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THE FIRST THOUGHTS that crossed my born-in-the-’50s mind after reading Eddie Dean’s report on the vigil on the evening of Jerry Garcia’s demise (“O Captain! Our Captain!,” The District Line, 8/18) was “Could he be related to Newt Gingrich?,” and I contacted him by phone to put the question to him directly.
I really felt that Dean was sneering at the death of “yet another druggie counter-culture derelict” (not quoting anyone in particular, just paraphrasing what a Gingrich, a Gramm, a Buchanan, or a Dole might say). Now I realize that Dean was instead sneering at those who idolized Garcia.
Yes, to idolize anyone is perhaps a bit foolish and childish, and it can border on mindlessness—but there is no denying that Garcia was not only charismatic, but he was also a talented, down-to-earth, amusing, exuberant nonconformist. His appeal and the Grateful Dead’s music reached a wider group of people than almost anyone I can think of since the Beatles.
Sigh! It is no longer possible to run away with the circus or become a hobo, there are not many desert islands left untouched by civilization, and now the option to follow the Grateful Dead tours has likely passed into history. We are all somewhat the poorer for no longer having these options.
To some, Jerry Garcia was something of a Buddha figure. I will certainly miss him as a symbol of free-spirited fun, and, be it foolish or not, I probably did somehow think that he would live forever. Now that he has passed on, it seems to me as appropriate to say “Garcia lives” as a previous generation said “Trane lives.” However, insinuations that his fans encouraged him to destroy himself are somewhat ridiculous. Nobody killed Jerry Garcia but Jerry Garcia, largely due to his own inattention to his physical health.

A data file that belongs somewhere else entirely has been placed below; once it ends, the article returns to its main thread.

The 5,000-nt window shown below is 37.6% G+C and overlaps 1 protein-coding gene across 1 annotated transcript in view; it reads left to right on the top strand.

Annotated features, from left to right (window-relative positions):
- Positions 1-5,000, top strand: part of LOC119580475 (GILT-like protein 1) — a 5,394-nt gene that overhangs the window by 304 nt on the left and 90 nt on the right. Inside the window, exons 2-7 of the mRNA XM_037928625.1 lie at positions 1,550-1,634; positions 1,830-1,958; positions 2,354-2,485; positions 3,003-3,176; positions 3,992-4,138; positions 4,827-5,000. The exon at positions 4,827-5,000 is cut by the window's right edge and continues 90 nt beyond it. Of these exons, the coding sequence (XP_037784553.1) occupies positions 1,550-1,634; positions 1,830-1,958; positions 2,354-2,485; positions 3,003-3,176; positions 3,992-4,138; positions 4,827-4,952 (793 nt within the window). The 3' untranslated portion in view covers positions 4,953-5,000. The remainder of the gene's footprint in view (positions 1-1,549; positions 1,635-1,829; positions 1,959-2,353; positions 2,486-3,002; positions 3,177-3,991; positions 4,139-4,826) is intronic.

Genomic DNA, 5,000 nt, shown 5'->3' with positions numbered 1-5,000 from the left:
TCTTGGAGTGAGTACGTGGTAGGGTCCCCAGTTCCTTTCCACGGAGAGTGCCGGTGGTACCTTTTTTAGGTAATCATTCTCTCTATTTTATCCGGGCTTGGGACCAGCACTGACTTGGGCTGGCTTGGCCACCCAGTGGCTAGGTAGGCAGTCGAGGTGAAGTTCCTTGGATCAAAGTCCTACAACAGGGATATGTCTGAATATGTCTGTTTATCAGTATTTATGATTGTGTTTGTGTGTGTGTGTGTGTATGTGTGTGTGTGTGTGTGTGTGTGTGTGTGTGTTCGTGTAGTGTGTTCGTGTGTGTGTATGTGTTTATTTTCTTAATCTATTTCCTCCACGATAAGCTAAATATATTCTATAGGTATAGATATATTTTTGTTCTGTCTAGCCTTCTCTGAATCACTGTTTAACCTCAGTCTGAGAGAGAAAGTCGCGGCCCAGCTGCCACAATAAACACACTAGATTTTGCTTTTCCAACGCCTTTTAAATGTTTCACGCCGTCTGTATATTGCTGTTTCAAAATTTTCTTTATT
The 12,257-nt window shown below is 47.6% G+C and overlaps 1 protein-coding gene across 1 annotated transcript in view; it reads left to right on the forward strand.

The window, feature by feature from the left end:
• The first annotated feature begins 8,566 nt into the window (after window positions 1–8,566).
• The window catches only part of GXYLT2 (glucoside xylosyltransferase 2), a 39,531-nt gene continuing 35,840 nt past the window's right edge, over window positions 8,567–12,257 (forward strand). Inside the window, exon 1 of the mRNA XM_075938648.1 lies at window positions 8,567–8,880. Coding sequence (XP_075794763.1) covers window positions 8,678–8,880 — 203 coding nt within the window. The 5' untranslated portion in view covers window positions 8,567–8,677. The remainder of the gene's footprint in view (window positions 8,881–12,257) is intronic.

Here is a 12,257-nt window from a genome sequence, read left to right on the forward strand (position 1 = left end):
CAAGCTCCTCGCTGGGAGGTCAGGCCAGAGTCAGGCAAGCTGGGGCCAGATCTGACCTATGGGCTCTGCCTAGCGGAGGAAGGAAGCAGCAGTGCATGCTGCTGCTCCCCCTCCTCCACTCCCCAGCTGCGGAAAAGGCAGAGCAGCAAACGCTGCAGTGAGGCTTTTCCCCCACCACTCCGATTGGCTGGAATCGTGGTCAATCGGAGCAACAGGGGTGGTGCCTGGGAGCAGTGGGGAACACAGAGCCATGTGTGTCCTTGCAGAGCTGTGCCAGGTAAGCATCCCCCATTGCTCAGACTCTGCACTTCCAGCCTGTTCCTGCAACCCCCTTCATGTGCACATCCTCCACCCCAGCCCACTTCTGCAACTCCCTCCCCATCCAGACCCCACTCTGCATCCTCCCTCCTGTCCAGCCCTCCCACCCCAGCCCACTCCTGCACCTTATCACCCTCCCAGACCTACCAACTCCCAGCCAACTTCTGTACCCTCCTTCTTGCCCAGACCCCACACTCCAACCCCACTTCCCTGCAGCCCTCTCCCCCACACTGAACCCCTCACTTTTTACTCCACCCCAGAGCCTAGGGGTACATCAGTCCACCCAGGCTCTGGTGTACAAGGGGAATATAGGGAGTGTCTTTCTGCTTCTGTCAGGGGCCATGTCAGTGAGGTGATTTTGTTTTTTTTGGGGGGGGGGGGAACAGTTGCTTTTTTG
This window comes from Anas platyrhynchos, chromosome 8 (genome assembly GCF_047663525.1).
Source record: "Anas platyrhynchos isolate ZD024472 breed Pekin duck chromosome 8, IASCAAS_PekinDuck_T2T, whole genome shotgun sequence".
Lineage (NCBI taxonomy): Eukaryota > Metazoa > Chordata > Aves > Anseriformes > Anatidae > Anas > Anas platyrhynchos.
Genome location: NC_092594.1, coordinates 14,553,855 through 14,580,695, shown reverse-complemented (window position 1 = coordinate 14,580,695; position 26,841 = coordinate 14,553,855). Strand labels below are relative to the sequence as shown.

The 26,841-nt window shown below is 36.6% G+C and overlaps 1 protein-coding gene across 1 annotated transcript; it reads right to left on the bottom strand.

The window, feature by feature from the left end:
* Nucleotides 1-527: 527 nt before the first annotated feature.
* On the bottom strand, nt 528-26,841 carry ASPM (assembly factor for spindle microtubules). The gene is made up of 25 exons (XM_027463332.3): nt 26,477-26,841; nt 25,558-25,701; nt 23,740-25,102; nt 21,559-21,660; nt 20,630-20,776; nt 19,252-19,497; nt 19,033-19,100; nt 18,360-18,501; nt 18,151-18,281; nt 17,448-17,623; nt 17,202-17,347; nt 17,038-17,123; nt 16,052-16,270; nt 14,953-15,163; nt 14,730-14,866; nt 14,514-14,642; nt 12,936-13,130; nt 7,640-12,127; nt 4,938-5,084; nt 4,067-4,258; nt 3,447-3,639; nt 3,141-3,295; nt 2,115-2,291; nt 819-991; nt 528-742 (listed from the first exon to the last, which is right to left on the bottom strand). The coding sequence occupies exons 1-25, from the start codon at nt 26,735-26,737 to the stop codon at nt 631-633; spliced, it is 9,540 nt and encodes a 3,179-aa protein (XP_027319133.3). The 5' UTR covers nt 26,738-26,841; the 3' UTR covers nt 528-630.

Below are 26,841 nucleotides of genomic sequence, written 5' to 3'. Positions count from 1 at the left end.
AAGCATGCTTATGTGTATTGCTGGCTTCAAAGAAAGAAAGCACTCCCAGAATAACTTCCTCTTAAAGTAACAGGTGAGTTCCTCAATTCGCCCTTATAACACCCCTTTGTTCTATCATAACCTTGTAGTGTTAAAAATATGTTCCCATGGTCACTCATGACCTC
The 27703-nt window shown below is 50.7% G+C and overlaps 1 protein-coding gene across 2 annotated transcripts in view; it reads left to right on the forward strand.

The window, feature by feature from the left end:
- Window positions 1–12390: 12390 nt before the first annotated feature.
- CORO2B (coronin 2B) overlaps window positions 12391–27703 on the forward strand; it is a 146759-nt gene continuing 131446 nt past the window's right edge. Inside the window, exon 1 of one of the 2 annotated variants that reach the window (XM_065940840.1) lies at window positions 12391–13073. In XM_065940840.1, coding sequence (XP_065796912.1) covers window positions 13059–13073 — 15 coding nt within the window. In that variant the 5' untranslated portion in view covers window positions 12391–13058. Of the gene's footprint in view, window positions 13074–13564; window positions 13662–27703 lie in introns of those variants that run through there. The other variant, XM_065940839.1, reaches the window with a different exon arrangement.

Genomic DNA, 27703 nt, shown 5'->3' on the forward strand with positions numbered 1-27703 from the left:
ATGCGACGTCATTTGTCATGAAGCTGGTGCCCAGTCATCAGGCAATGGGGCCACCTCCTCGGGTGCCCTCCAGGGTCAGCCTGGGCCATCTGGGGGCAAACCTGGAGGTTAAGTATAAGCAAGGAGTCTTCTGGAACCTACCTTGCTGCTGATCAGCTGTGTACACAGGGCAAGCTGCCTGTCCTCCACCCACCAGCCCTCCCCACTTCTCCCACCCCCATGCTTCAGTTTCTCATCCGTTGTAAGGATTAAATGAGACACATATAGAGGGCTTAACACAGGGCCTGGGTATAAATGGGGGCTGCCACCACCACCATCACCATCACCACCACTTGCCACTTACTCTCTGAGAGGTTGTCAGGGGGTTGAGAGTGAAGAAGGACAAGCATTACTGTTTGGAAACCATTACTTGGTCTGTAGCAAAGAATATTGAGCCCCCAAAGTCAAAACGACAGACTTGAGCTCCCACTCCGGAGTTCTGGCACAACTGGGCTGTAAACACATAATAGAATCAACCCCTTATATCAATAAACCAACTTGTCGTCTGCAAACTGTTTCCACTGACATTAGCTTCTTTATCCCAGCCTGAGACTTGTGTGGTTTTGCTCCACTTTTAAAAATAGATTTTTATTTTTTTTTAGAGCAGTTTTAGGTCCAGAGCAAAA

Whatever Dean’s statement that “For chrissakes, Moby Grape had three guitarists as good as Garcia” has to do with any of this I can’t imagine, although I certainly always liked the tune “Omaha,” and did not know before my chat with Dean that the Grape’s former lead guitarist now lives in a dumpster in San Jose, another victim of who-knows-what. How about a story on this, Eddie? Is there a story? Roky Erickson’s has already been pretty well publicized. The only conclusion I can draw from this reference is that crowds do not seek out and eagerly flock to scenes of pathos, although they may gawk when they happen upon them. We Americans worship success, even the success of a Dillinger. While most of the “supergroups” of the late ’60s fell apart or blew apart after a few years in the spotlight, the Grateful Dead were a gigantic success story for 30 years.
I hope that the Dead’s followers will use the time they formerly spent on tours to make a positive difference in this society. Maybe some of the new Deadheads will revive the old Merry Pranksters. We could all use some creative acts of nonviolent anarchism now, to counter the continued attempts of the fanatical political right to eliminate individuality and enslave us with their narrow-minded social norms. Is there still hope that they will fail?